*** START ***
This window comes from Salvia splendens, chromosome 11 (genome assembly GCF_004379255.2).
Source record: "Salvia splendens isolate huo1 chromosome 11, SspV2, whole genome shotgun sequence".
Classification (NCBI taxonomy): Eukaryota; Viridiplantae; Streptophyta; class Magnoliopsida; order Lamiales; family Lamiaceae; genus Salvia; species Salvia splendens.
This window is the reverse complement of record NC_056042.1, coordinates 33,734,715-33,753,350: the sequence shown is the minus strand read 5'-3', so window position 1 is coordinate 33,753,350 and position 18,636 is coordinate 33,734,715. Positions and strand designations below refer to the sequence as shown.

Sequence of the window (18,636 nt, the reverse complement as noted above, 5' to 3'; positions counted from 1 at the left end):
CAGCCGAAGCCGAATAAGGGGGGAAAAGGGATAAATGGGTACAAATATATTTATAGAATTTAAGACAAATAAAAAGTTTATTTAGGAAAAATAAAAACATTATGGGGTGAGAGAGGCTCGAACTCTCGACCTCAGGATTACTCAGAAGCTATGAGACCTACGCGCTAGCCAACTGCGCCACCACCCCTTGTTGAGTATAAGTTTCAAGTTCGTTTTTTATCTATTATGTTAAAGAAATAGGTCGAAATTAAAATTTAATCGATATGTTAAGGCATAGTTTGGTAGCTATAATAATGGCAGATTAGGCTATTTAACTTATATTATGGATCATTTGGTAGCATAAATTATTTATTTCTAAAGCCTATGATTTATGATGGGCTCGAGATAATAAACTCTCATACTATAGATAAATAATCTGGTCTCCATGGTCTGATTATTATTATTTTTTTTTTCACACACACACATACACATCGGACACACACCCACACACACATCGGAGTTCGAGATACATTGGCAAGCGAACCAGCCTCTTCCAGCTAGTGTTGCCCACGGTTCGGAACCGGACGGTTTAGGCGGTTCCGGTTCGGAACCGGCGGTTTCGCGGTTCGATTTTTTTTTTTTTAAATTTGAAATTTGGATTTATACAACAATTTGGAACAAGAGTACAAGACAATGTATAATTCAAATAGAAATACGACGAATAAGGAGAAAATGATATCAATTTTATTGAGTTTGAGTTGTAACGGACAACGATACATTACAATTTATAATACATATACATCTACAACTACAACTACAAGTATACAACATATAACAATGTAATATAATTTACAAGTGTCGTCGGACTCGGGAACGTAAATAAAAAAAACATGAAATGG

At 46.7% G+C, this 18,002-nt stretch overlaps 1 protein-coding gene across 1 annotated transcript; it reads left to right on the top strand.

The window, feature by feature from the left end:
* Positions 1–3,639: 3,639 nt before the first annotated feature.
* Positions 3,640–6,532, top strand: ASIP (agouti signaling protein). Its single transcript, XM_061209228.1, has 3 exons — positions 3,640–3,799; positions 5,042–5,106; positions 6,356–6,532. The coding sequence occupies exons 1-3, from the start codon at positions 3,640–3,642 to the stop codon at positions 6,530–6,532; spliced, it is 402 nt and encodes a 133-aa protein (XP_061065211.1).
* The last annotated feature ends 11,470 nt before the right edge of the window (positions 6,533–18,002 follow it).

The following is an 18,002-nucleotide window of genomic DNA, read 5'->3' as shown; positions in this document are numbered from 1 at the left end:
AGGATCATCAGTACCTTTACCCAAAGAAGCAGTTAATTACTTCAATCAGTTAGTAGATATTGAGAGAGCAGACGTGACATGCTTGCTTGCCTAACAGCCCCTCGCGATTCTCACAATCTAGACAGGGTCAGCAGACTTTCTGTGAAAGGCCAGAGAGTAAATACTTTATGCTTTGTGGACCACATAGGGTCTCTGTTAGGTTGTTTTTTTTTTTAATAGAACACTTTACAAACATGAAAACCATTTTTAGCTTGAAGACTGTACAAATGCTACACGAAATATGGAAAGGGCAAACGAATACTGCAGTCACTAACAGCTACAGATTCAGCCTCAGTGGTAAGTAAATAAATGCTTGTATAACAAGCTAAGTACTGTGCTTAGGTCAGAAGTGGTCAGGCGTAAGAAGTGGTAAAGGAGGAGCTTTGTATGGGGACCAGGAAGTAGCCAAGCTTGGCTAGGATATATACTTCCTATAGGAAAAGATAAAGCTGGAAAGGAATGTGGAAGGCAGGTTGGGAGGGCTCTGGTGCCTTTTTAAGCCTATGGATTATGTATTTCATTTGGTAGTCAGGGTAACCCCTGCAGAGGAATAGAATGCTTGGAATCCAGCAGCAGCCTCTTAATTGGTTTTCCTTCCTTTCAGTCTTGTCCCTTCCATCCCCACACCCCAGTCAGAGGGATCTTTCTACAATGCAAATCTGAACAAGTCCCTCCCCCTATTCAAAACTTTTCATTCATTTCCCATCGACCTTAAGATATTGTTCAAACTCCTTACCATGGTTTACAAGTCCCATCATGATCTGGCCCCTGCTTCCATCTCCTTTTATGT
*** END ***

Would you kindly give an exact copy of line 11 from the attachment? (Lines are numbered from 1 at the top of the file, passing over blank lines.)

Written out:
* The last annotated feature ends 11,470 nt before the right edge of the window (positions 6,533–18,002 follow it).